Last Monday, my esteemed colleague Jason Hiner asked the question of whether fibre-to-the-premises broadband is a waste of resources as the next generation of wireless technologies appears on the horizon.
With the piece focusing on America, it failed to address the one option that those in the United States seldom want to bring up: Involving the government.
To overcome the lust of corporations to hit the next quarterly target by squeezing the very last dollar from ageing assets and instead roll out more future-proof technologies, a little government encouragement is needed in the form of monetary incentives or legislation.
Without this, private companies may be reluctant to use fibre-to-the-premises technology; when a carrier is sitting on decades of accumulated networks, processes, and systems, there will need to be a very good reason to throw them aside and start ramping up capital expenditure.
Google Fiber is one such reason, but even that upstart remained confined to the more profitable metropolitan centres and remained puny in landmass coverage terms.
There is no point in running down the path of smart infrastructure and digital interactions with authorities if the rural section of the community is stuck on outmoded systems, and governments can also enforce another important aspect to dealing with broadband on a societal level: Universality.
Broadband is a paradoxical beast once baseline speeds in double digits are attained as the benefits it can provide to society become proportional to the difficulty in reaching them, and this inversely impacts profitability.
Consequently, users end up in a situation where those who need it most often have to go without, or live with poor connections because it doesn't make economic sense to service them. Private companies will not willingly enter regional areas, because even if there is a very slim profit margin, it could take decades before the investment paid for itself.
Despite its switch from a 93 percent fibre-to-the-premises network to one that is officially "technology agnostic" -- which in essence means using cheaper and less future-proof fibre-to-the-node connectivity -- one thing the Australian National Broadband Network (NBN) got right was using satellite to reach its object of universality by covering the final 3 percent of the population unable to be reached with fibre or fixed-wireless.
This establishes a connectivity baseline of 12/1Mbps for anyone in the country, regardless of how remote or isolated they may be. Once the entire country is hooked up to the NBN in the coming years, application developers will be able to make a connectivity assumption that, while not blindingly fast, should be stable and is a decent improvement on the ADSL speeds users have battled with for years. And in the coming years, it would be much more helpful if the government-controlled NBN abolished its 12/1Mbps tier for the much more useful 25/5Mbps baseline across all of its technology.
If you look around the world at countries comparably sized to Australia, no other nation is aiming to hit complete coverage of their population -- because reaching the last percent takes a couple of billion dollars, and in order to make the service affordable to satellite users, they need to be cross-subsidised by city users.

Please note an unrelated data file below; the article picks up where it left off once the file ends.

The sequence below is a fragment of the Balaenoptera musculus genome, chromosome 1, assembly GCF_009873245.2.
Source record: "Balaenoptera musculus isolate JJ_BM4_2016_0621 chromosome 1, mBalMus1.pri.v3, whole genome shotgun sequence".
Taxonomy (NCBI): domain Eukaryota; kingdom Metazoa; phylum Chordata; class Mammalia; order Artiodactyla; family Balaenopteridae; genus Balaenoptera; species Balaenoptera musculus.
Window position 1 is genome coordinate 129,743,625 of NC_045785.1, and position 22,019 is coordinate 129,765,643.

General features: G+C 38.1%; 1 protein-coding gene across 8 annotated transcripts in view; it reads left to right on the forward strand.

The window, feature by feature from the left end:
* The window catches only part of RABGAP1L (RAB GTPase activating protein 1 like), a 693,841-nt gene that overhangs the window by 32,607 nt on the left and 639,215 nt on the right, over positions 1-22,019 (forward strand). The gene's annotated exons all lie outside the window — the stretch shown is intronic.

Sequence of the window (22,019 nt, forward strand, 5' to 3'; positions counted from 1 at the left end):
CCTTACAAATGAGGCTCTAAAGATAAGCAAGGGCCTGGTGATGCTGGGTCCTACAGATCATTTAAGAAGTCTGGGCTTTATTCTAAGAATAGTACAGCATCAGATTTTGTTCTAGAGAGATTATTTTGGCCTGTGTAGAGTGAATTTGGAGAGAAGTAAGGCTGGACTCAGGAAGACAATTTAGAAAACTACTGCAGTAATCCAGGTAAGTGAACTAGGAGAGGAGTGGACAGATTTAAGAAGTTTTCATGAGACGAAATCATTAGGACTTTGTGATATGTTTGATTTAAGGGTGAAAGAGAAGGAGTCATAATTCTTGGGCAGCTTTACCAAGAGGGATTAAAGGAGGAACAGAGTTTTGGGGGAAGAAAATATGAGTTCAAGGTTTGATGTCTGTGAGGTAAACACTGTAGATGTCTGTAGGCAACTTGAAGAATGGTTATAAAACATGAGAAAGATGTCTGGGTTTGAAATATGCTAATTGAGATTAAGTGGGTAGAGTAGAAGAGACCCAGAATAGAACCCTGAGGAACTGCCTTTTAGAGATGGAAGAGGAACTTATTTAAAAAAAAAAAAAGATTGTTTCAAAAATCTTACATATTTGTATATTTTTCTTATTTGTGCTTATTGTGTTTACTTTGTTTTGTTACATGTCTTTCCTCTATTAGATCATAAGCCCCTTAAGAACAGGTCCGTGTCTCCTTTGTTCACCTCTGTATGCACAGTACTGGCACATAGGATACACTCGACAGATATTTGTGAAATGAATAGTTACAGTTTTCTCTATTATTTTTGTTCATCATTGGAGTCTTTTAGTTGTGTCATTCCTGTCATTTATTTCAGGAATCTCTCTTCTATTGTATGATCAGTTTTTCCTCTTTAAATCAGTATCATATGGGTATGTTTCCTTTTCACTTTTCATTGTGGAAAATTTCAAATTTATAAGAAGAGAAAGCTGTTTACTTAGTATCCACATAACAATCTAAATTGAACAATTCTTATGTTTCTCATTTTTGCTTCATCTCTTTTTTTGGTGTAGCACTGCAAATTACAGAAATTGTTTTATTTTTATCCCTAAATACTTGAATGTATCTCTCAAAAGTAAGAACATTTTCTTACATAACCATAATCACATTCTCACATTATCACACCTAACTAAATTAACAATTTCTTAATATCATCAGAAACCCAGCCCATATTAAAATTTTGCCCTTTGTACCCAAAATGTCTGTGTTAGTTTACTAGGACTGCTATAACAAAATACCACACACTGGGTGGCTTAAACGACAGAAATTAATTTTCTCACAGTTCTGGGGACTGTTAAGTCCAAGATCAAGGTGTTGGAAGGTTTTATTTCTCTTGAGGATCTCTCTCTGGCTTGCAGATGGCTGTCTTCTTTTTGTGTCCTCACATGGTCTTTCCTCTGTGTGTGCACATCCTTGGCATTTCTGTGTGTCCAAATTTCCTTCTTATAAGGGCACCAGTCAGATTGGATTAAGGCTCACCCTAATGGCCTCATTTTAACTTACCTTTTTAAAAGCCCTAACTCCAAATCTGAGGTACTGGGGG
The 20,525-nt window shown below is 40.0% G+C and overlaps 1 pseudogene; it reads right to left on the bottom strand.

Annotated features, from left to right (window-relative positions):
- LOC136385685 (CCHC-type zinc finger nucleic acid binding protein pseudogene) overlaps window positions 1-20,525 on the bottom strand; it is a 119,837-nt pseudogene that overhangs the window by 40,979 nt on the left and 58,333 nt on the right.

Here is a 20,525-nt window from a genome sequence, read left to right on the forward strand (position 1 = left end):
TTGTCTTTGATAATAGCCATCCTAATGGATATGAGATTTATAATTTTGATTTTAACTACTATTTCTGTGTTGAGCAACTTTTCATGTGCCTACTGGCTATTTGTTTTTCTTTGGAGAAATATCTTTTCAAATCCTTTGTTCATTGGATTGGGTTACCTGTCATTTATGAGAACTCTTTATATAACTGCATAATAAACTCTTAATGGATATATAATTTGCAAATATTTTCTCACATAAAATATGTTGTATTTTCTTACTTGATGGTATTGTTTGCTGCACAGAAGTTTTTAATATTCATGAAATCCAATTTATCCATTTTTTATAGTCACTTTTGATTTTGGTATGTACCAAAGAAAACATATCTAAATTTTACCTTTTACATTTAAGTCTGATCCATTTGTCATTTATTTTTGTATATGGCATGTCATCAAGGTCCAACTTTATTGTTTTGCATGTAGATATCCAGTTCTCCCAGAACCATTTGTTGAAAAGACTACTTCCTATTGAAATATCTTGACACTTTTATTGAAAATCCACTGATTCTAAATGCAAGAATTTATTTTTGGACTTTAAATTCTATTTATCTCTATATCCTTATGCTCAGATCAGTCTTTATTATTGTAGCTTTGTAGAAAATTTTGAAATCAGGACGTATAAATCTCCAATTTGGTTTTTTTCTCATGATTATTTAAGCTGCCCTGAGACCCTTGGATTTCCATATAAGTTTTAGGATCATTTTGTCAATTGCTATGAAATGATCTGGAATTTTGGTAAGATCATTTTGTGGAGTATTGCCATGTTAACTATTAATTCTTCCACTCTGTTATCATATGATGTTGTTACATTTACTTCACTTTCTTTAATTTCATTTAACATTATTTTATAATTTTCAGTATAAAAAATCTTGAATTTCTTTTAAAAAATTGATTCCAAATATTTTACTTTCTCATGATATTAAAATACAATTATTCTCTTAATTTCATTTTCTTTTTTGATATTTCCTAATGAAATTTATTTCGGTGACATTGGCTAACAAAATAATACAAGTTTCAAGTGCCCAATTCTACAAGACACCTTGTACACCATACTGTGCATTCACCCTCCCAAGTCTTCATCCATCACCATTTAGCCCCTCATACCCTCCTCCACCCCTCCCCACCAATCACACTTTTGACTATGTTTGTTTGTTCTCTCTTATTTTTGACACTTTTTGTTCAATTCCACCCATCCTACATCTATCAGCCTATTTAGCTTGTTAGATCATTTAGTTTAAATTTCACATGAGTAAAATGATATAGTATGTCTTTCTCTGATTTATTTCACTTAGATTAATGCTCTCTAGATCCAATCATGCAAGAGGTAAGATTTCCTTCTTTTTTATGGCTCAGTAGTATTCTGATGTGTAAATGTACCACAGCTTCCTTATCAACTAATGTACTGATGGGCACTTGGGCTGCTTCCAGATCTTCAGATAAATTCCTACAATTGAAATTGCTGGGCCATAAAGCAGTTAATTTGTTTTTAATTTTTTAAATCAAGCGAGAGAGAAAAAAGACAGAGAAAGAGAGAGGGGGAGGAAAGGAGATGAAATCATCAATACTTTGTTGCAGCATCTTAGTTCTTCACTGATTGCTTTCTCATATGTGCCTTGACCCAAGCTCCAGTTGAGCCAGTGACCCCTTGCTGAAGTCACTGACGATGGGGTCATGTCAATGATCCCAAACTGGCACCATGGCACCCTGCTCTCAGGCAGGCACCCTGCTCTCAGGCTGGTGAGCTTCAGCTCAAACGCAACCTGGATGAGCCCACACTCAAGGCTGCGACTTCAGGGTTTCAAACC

It's the sort of decision that a government can make, but a company will not touch with a barge pole.
Smaller countries with a higher percentage of fibre in their fixed-line rollout than Australia, such as New Zealand and Singapore, have a substantial amount of private funding, but it is unlikely the fibre footprint would be as large without the public money injected into these schemes.
There's no technical reason why the United States could not quickly find itself in a similar situation to many other Western nations and have a national broadband plan, except for the small matter that the US seems to have a pathological hatred of governments, and, in particular, government ownership.
It's at such a point that Virginia is reportedly looking into the prospect of municipal broadband being such an anathema that it must be banned if private companies offer 10/1Mbps or faster plans to 90 percent of a footprint.
Until such trends are reversed, there will always be a section of America that is left behind on communications.
Sometimes, you need a government to take foolhardy, economically questionable decisions that provide for a greater societal good precisely because it makes no sense on a balance sheet or in a quarterly earnings call.
But for those worried that Australia is about to become a hotbed of government ownership and export it across the world, fear not; we always planned to sell it off at some point and let someone else drive it into the ground.
Check back in a decade or so when we are complaining about NBN's new owners not investing in new equipment and gouging customers whenever possible. You'll feel right at home.
ZDNet Monday Morning Opener
The Monday Morning Opener is our opening salvo for the week in tech. Since we run a global site, this editorial publishes on Monday at 8:00am AEST in Sydney, Australia, which is 6:00pm Eastern Time on Sunday in the US. It is written by a member of ZDNet's global editorial board, which is comprised of our lead editors across Asia, Australia, Europe, and the US.
Previously on Monday Morning Opener:
- Fiber broadband: Is it a waste with 5G and Elon Musk's satellites on the horizon?
- The biggest barrier to Windows 10 success is still Windows 7
- Apple's iPhone turns 10: Here's how the device impacted business, work
- The 4 tech trends that will shape 2017
- The 5 biggest tech trends of 2016: ZDNet editors sound off
- The biggest threat to artificial intelligence: Human stupidity
- Cloud compute pricing bakeoff: Google vs. AWS vs. Microsoft Azure
- Can Trump stop the automation revolution and save US jobs?
- The PC is having its mid-life crisis, just a little bit early